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The Big Game 2013

How to Score an Endorsement When You Have No Game

Can the Tebow brand survive his scoreless drought?

Illustrations: Justin Runfola

Tim Tebow was a godsend in 2010, an unbelievable stroke of luck for the Denver Broncos. After getting the starting nod, the mechanically unsound quarterback led his team to its first playoff berth since 2005, defying analysts and football fans.

That, of course, is where the fairy tale ends.

Every year, college sports stars like Tebow enter the drafts with the greatest expectations. Select standouts are rewarded with rich contracts and big-brand endorsement deals. Certain talents like LeBron James—who, at the age of 18, famously landed a $93 million deal with Nike before ever stepping on the court of the Cleveland Cavaliers—end up legends. Still others turn out to be, well, Tebow, leading marketers to ask: Are they worth it?

In Tebow’s case, apparently so. He pulls down some $4 million per year on endorsements with Nike, Jockey, Soul Electronics, energy drink FRS and, most recently, TiVo, which enlisted him as pitchman last November even after his star began to fade. Tebow “engages people, even if he’s controversial to some,” TiVo CEO Tom Rogers tells Adweek. “They are still engaged in wanting to talk about him, and we’re looking to join the conversation.”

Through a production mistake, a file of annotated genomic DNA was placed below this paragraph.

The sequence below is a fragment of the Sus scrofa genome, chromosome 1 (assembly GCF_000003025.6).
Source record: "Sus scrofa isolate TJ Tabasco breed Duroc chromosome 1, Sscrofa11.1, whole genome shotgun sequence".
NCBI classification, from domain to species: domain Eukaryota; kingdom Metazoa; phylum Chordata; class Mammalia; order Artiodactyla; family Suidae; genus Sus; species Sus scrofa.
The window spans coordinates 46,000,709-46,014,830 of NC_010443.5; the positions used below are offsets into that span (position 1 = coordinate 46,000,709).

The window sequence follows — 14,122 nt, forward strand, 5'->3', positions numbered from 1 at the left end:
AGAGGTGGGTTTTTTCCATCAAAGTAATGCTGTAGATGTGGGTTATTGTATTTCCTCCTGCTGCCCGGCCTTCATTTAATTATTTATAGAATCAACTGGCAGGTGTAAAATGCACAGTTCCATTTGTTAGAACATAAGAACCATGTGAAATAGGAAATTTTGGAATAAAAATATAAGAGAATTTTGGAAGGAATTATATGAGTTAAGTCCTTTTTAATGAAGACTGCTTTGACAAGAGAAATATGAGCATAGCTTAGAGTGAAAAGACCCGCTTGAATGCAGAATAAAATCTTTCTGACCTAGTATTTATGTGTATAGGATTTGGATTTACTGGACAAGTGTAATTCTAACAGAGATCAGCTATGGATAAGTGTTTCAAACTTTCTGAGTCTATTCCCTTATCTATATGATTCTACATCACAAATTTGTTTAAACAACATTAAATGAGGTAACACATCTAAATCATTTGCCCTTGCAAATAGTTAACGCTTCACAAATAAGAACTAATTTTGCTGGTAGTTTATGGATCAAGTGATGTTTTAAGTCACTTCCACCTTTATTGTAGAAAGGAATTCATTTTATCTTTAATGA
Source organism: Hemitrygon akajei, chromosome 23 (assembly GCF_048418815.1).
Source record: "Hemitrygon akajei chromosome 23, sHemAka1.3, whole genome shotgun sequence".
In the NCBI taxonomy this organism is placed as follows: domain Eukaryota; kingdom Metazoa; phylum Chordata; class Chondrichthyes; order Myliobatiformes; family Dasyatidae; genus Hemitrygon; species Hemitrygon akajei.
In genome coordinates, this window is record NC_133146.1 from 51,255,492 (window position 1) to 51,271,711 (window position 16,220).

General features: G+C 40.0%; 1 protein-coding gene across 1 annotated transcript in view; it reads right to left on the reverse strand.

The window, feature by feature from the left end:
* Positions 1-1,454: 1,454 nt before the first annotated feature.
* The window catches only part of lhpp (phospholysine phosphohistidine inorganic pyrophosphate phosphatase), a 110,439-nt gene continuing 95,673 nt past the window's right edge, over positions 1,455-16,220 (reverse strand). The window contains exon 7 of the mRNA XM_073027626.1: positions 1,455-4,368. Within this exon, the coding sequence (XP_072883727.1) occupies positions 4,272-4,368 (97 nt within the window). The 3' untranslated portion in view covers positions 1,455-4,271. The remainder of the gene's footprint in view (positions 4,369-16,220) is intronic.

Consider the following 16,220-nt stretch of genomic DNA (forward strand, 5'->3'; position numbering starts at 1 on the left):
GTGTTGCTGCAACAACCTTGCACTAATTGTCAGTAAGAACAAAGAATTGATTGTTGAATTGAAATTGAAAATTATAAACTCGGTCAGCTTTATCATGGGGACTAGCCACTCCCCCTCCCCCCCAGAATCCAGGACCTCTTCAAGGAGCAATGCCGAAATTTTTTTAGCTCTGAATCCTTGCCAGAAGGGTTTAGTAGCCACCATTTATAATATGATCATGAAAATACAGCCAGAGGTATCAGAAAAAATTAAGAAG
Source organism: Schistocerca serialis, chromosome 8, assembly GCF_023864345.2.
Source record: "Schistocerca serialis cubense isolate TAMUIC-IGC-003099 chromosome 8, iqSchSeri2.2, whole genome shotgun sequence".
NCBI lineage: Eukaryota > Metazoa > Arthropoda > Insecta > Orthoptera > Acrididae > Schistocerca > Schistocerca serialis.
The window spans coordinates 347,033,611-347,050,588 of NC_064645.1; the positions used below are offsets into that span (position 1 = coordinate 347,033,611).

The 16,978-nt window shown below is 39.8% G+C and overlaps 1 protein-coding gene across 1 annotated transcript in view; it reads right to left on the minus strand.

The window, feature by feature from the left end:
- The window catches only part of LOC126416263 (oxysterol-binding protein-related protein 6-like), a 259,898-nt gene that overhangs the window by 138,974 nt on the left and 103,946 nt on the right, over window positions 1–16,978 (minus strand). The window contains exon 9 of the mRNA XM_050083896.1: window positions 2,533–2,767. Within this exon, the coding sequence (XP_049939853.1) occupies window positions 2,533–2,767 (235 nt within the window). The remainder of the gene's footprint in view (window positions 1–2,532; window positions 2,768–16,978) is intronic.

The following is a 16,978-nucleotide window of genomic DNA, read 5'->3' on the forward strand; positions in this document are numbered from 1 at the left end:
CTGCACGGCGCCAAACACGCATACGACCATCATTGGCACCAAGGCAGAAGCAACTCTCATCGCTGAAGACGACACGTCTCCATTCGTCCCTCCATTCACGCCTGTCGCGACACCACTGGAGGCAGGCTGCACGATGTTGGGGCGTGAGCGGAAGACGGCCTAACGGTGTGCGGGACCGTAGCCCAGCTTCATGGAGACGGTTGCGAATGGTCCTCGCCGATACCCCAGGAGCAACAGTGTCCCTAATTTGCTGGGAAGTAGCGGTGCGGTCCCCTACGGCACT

In fact, Tebow’s standing with the public hardly seems diminished despite a career that stalled last year after he was traded to the New York Jets. He still boasts a healthy Q score (consumer favorability rating) of 22. “There wasn’t a day you didn’t see something about ‘Tebowing’ [in Denver],” says Henry Schafer, evp of the Q Scores Co. “But just as quickly as it caught on, that’s as quickly as it faded away after this season.”

Tebow is hardly the first sports phenom to fall short of the hype. After signing third overall in the 2006 NBA draft, Adam Morrison signed deals with Topps, Adidas and Electronic Arts. But his time in the sun turned out to be short-lived after he averaged a little more than seven points per game across four years.

Will sponsors turn a cold shoulder to Tebow if he doesn’t turn around his game? Not some, it appears. “There’s a genuineness to the guy that not only applies to the playing field but it applies to life,” says TiVo’s Rogers. “We’ll be there no matter what path his career takes him.” 

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